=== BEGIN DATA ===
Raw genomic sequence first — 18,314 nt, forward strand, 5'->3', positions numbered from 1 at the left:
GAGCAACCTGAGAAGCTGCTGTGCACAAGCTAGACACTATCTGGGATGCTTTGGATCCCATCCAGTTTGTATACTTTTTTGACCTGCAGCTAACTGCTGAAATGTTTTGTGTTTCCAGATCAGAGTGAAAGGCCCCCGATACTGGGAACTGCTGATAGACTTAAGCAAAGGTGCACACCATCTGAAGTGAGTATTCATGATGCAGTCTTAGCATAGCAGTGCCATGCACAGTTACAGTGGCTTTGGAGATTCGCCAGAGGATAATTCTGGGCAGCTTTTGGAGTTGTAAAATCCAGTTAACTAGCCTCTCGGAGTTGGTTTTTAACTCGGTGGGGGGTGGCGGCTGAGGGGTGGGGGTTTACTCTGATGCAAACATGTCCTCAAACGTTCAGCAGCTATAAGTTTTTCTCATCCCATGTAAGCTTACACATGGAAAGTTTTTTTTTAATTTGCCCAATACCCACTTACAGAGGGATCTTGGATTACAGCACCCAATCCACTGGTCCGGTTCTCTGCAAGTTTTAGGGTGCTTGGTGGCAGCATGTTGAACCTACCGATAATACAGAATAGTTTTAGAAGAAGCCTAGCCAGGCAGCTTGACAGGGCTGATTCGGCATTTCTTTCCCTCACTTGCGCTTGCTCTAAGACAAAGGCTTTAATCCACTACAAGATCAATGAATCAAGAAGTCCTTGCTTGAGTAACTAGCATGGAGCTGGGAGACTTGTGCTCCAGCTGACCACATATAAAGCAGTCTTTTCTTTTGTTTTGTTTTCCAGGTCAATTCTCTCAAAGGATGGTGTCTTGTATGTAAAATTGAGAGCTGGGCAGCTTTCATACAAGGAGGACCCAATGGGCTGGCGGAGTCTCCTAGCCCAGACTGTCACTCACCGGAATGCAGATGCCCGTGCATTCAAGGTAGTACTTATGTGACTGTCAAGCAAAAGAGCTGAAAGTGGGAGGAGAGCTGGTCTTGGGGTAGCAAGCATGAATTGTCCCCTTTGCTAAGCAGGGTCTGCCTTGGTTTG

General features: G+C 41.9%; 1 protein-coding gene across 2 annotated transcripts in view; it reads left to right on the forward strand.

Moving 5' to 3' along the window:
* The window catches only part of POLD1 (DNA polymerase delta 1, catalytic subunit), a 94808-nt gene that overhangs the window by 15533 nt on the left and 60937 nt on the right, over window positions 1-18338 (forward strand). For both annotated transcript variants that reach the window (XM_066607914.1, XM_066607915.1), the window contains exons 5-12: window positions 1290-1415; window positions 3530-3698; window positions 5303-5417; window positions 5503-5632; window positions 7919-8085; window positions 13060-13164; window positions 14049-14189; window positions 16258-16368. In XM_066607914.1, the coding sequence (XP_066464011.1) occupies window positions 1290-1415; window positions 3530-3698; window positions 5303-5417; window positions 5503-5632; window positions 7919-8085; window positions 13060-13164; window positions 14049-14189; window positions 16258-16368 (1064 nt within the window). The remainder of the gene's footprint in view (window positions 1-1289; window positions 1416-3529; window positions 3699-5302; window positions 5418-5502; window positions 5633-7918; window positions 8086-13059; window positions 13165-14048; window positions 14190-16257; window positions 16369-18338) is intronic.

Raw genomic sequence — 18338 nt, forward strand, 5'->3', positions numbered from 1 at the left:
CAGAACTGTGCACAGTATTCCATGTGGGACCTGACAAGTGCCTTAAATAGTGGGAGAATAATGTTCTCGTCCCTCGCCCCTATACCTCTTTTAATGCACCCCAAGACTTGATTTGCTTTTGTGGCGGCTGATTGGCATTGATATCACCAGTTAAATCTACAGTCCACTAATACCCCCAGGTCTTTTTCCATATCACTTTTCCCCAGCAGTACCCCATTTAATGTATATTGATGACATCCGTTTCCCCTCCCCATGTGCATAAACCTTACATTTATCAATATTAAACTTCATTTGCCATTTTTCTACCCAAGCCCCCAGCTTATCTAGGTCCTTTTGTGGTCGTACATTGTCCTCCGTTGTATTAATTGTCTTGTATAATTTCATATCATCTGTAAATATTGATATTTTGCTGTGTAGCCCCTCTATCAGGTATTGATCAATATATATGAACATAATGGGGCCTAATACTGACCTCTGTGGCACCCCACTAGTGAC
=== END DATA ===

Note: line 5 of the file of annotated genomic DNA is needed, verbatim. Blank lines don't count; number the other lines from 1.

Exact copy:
* The window catches only part of POLD1 (DNA polymerase delta 1, catalytic subunit), a 94808-nt gene that overhangs the window by 15533 nt on the left and 60937 nt on the right, over window positions 1-18338 (forward strand). For both annotated transcript variants that reach the window (XM_066607914.1, XM_066607915.1), the window contains exons 5-12: window positions 1290-1415; window positions 3530-3698; window positions 5303-5417; window positions 5503-5632; window positions 7919-8085; window positions 13060-13164; window positions 14049-14189; window positions 16258-16368. In XM_066607914.1, the coding sequence (XP_066464011.1) occupies window positions 1290-1415; window positions 3530-3698; window positions 5303-5417; window positions 5503-5632; window positions 7919-8085; window positions 13060-13164; window positions 14049-14189; window positions 16258-16368 (1064 nt within the window). The remainder of the gene's footprint in view (window positions 1-1289; window positions 1416-3529; window positions 3699-5302; window positions 5418-5502; window positions 5633-7918; window positions 8086-13059; window positions 13165-14048; window positions 14190-16257; window positions 16369-18338) is intronic.